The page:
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World Bank tasks farmers on how to boost agriculture


Mechanised farming

Mechanised farming

A World Bank assisted programme in Africa, West Africa Agricultural Productivity Programme (WAAPP), has revealed that farmers do not need huge capital to be successful and maximise profit in agriculture.

This was stated during the last World Bank Support Mission visit to the Federal College of Agriculture, Akure (FECA) adopted communities and schools, where it lauded the various projects embarked upon by WAAPP-FECA.

Leader of the delegation, Prof. Victoria Ayuba, said the level of projects going on was a pointer to the fact that people can start making profit in agriculture if they start with little capital.

Ayuba, who is the current Dean, College of Forestry and Fishery, University of Agriculture, Makurdi, encouraged the people, especially the youth, that they could utilise the opportunities in the sector to be employers of labour.

“Many people often complain that finance is the major constraint against their involvement in the scheme, but I can tell you emphatically, that is not true. With very little money, they can start something very big in agriculture,” she said.

The team was led by FECA Provost, Dr. Samson Odedina to inspect the institution’s agroshop and Biofort Restaurant, where the college community and students enjoy several agro-products value chain opportunities.

Also, the Agricultural Research Outreach Centre (AROC) in Owode, Ibulesoro, Eleyowo were visited to inspect the fisheries, cassava value chain opportunities; and the adopted School, Aquinas College, Akure, where the students (Young Farmers Club) too are making money in agro-products.

The Dean noted that the essence of the visit was to evaluate and assess what the institution is doing with the World Bank assisted programme with member-countries of the Economic Community of West African States (ECOWAS) to make agriculture more sustainable and productive.

“We have come to see the bio-gas being used in Ibulesoro; we have been to other places and we have seen how the farmers have adopted what they have been taught by the specialists and to see how the money that was given to them has been utilised.

“The story has been a successful one. The assessment has been wonderful; we went to the garri processing units and they are doing very marvelously well in terms of value added to the garri production, farmers’ empowerment, women that buy from the farmers and the marketers at various levels.”

According to them, “the farmers are already expanding on their own; all that WAAPP did was just to train them, they took the training and begin to adopt it, training themselves with it.

“So, they are expanding on their own; even if there is no WAAPP today, there is no cause for alarm because they are doing what they are supposed to do with very small capital: money is entering their pockets in several ways.”

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1 Comment
  • Fanie Brink

    Food security is only achievable and sustainable if the production of food is profitable. In practical terms it means that food security is driven and created by profits and profits alone – there is no other way.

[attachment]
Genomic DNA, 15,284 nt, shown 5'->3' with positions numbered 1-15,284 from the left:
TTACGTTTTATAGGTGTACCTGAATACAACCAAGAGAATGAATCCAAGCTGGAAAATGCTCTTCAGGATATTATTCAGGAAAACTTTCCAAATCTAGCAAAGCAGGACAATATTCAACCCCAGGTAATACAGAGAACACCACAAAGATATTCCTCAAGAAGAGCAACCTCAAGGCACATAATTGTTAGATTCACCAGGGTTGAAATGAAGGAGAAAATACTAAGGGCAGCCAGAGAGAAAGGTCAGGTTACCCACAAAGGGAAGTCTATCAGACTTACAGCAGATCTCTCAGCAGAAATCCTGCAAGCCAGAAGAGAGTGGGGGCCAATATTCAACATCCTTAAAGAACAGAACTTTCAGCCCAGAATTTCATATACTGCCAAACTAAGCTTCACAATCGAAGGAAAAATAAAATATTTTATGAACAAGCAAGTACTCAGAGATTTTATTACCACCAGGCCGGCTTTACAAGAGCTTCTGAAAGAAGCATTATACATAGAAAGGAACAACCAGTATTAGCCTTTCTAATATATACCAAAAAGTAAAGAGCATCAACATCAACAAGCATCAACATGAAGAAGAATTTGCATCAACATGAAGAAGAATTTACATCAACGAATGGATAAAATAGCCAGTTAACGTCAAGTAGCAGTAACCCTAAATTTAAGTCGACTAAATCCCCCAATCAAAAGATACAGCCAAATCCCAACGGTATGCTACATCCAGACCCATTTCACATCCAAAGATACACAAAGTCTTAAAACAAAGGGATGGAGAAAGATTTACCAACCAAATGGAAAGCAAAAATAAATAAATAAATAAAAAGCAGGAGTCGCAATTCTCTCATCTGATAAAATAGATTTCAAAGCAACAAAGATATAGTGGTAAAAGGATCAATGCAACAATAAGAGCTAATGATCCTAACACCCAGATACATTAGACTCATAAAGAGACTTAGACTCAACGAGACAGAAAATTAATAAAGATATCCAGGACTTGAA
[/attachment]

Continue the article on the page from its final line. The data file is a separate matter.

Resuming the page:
The prices that farmers pay for their production inputs against that the prices that they received for their products (input/output price ratio} is and will remain one of the two main driving forces behind the successful commercial production of agricultural products.
    It is therefore a pity that almost all the major international donors who pump billions of dollars into Africa, believe that small-scale subsistence farmers can be developed as fully fledged commercial farmers by only increasing their efficiency (“productivity”) of production to achieve sustainable food security. While increasing the efficiency of production through new technological developments is the second main driver that can improve the profitability and sustainability of food production, it is not as important as the above mentioned input/output price ratio.
    Efficiency plays an important role during times when the prices of inputs are rising at a faster rate than the prices of agricultural products and it is in fact the only way a deteriorating input/output price ratio can be financially survived. It means that new technology must support and enable agricultural producers to either produce more products with the same level of inputs or produce the same quantity of products with less improved and high quality inputs.
    A problem, however, with increased efficiency can be caused by farmers who produce themselves out of the market, as it happened in the maize industry in South Africa, because the result is surpluses. Then it has a very negative effect on the prices that farmers receive for their products which means that the production area planted to that crop must be scaled down.
    By ignoring the major thrust of the input/output price ratio is the main reason why small subsistence farmers will not develop as fully fledged commercial farmers and it is undoubtedly also the most important reason why Africa will never be in a position to produce enough food for himself.
    The correct application of these two drivers in combination is known as the “optimum level of production” which is the most important principle that determines the highest profitability and sustainability of commercial agricultural production as it also incorporates all the other agricultural disciplines.